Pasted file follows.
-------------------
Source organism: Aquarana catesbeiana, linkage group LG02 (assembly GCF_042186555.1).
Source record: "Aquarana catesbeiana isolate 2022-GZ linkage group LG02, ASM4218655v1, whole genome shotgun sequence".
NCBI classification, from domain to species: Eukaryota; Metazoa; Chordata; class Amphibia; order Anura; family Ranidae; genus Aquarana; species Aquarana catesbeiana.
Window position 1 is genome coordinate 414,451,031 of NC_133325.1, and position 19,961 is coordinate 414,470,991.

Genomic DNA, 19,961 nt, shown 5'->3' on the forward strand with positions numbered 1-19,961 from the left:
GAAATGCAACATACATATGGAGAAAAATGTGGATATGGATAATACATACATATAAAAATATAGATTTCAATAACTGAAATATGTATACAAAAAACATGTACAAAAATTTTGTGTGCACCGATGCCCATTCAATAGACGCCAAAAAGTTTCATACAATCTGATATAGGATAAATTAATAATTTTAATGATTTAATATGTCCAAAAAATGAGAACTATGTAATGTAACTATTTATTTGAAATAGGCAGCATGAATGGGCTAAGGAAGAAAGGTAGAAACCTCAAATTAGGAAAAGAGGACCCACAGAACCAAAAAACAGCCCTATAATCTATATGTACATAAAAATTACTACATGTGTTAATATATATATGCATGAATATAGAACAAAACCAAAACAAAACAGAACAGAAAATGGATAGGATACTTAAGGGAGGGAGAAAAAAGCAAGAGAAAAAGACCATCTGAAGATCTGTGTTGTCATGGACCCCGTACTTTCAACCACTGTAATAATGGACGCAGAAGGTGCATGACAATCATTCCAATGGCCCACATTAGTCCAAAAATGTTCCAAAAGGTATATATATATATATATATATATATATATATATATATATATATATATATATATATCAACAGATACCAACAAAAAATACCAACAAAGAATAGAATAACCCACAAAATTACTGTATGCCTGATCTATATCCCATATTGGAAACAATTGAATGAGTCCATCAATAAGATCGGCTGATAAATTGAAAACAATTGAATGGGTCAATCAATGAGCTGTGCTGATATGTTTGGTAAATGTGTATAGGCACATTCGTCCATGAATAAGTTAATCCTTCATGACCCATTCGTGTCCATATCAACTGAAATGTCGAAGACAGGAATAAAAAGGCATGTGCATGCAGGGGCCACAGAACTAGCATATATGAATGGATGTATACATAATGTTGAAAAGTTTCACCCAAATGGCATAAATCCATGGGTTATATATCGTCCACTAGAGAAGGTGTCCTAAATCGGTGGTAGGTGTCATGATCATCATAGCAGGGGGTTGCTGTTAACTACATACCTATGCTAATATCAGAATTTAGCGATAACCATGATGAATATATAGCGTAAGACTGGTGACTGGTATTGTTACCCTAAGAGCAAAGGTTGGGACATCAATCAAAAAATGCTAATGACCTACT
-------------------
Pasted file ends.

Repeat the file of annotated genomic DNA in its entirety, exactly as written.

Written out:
Source organism: Aquarana catesbeiana, linkage group LG02 (assembly GCF_042186555.1).
Source record: "Aquarana catesbeiana isolate 2022-GZ linkage group LG02, ASM4218655v1, whole genome shotgun sequence".
NCBI classification, from domain to species: Eukaryota; Metazoa; Chordata; class Amphibia; order Anura; family Ranidae; genus Aquarana; species Aquarana catesbeiana.
Window position 1 is genome coordinate 414,451,031 of NC_133325.1, and position 19,961 is coordinate 414,470,991.

Genomic DNA, 19,961 nt, shown 5'->3' on the forward strand with positions numbered 1-19,961 from the left:
GAAATGCAACATACATATGGAGAAAAATGTGGATATGGATAATACATACATATAAAAATATAGATTTCAATAACTGAAATATGTATACAAAAAACATGTACAAAAATTTTGTGTGCACCGATGCCCATTCAATAGACGCCAAAAAGTTTCATACAATCTGATATAGGATAAATTAATAATTTTAATGATTTAATATGTCCAAAAAATGAGAACTATGTAATGTAACTATTTATTTGAAATAGGCAGCATGAATGGGCTAAGGAAGAAAGGTAGAAACCTCAAATTAGGAAAAGAGGACCCACAGAACCAAAAAACAGCCCTATAATCTATATGTACATAAAAATTACTACATGTGTTAATATATATATGCATGAATATAGAACAAAACCAAAACAAAACAGAACAGAAAATGGATAGGATACTTAAGGGAGGGAGAAAAAAGCAAGAGAAAAAGACCATCTGAAGATCTGTGTTGTCATGGACCCCGTACTTTCAACCACTGTAATAATGGACGCAGAAGGTGCATGACAATCATTCCAATGGCCCACATTAGTCCAAAAATGTTCCAAAAGGTATATATATATATATATATATATATATATATATATATATATATATATATATATATCAACAGATACCAACAAAAAATACCAACAAAGAATAGAATAACCCACAAAATTACTGTATGCCTGATCTATATCCCATATTGGAAACAATTGAATGAGTCCATCAATAAGATCGGCTGATAAATTGAAAACAATTGAATGGGTCAATCAATGAGCTGTGCTGATATGTTTGGTAAATGTGTATAGGCACATTCGTCCATGAATAAGTTAATCCTTCATGACCCATTCGTGTCCATATCAACTGAAATGTCGAAGACAGGAATAAAAAGGCATGTGCATGCAGGGGCCACAGAACTAGCATATATGAATGGATGTATACATAATGTTGAAAAGTTTCACCCAAATGGCATAAATCCATGGGTTATATATCGTCCACTAGAGAAGGTGTCCTAAATCGGTGGTAGGTGTCATGATCATCATAGCAGGGGGTTGCTGTTAACTACATACCTATGCTAATATCAGAATTTAGCGATAACCATGATGAATATATAGCGTAAGACTGGTGACTGGTATTGTTACCCTAAGAGCAAAGGTTGGGACATCAATCAAAAAATGCTAATGACCTACT